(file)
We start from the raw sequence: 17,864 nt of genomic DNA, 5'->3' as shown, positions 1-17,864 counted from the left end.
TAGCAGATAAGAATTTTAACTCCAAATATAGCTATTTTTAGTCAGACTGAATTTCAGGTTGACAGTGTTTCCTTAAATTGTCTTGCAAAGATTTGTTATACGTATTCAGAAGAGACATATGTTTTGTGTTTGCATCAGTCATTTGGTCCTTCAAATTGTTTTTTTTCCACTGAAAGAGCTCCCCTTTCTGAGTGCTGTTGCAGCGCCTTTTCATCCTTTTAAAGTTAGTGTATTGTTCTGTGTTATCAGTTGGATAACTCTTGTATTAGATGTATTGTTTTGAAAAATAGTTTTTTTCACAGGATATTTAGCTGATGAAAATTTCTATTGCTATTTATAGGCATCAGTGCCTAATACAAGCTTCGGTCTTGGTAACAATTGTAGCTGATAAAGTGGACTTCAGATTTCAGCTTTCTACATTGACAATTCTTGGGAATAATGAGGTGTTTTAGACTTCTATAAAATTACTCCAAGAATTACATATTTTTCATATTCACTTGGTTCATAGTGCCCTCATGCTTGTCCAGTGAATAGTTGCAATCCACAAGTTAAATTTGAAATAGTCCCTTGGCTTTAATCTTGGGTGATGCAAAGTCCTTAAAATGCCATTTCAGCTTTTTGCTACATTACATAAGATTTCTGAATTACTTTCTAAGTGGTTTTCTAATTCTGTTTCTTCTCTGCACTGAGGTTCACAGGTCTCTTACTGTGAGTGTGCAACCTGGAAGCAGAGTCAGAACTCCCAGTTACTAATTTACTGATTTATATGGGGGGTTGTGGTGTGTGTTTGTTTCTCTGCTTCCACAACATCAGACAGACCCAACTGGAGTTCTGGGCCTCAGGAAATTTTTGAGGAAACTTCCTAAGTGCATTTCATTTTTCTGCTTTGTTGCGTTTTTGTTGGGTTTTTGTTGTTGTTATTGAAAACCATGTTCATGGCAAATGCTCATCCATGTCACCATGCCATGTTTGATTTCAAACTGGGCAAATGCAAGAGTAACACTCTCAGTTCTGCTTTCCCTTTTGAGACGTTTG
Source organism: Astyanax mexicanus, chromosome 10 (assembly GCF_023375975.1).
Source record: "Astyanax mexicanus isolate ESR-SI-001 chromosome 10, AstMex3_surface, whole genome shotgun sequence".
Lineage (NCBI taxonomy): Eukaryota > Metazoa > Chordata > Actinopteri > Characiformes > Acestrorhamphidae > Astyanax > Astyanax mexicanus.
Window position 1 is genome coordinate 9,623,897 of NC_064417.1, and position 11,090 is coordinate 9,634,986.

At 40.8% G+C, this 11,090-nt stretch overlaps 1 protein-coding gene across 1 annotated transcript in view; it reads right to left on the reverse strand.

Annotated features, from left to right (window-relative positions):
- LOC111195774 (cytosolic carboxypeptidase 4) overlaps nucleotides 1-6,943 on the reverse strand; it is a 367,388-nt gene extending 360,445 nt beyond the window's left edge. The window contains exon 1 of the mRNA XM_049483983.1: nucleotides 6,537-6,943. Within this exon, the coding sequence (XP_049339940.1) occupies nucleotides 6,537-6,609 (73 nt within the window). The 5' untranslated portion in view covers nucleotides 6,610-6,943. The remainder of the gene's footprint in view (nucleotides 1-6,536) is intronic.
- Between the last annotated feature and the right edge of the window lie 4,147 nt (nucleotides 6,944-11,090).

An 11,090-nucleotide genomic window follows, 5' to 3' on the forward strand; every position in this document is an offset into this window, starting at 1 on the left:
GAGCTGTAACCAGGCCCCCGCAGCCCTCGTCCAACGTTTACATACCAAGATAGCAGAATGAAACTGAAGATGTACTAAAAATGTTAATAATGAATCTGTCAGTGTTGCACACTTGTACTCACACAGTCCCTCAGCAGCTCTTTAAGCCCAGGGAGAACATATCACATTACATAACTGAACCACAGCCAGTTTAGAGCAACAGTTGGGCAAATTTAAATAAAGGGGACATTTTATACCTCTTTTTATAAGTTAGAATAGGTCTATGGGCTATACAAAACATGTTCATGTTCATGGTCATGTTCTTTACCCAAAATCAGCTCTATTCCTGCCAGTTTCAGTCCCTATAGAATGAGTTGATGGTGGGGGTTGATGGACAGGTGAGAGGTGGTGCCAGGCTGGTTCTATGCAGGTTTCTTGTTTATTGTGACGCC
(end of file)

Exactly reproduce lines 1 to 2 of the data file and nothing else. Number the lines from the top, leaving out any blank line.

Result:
We start from the raw sequence: 17,864 nt of genomic DNA, 5'->3' as shown, positions 1-17,864 counted from the left end.
TAGCAGATAAGAATTTTAACTCCAAATATAGCTATTTTTAGTCAGACTGAATTTCAGGTTGACAGTGTTTCCTTAAATTGTCTTGCAAAGATTTGTTATACGTATTCAGAAGAGACATATGTTTTGTGTTTGCATCAGTCATTTGGTCCTTCAAATTGTTTTTTTTCCACTGAAAGAGCTCCCCTTTCTGAGTGCTGTTGCAGCGCCTTTTCATCCTTTTAAAGTTAGTGTATTGTTCTGTGTTATCAGTTGGATAACTCTTGTATTAGATGTATTGTTTTGAAAAATAGTTTTTTTCACAGGATATTTAGCTGATGAAAATTTCTATTGCTATTTATAGGCATCAGTGCCTAATACAAGCTTCGGTCTTGGTAACAATTGTAGCTGATAAAGTGGACTTCAGATTTCAGCTTTCTACATTGACAATTCTTGGGAATAATGAGGTGTTTTAGACTTCTATAAAATTACTCCAAGAATTACATATTTTTCATATTCACTTGGTTCATAGTGCCCTCATGCTTGTCCAGTGAATAGTTGCAATCCACAAGTTAAATTTGAAATAGTCCCTTGGCTTTAATCTTGGGTGATGCAAAGTCCTTAAAATGCCATTTCAGCTTTTTGCTACATTACATAAGATTTCTGAATTACTTTCTAAGTGGTTTTCTAATTCTGTTTCTTCTCTGCACTGAGGTTCACAGGTCTCTTACTGTGAGTGTGCAACCTGGAAGCAGAGTCAGAACTCCCAGTTACTAATTTACTGATTTATATGGGGGGTTGTGGTGTGTGTTTGTTTCTCTGCTTCCACAACATCAGACAGACCCAACTGGAGTTCTGGGCCTCAGGAAATTTTTGAGGAAACTTCCTAAGTGCATTTCATTTTTCTGCTTTGTTGCGTTTTTGTTGGGTTTTTGTTGTTGTTATTGAAAACCATGTTCATGGCAAATGCTCATCCATGTCACCATGCCATGTTTGATTTCAAACTGGGCAAATGCAAGAGTAACACTCTCAGTTCTGCTTTCCCTTTTGAGACGTTTG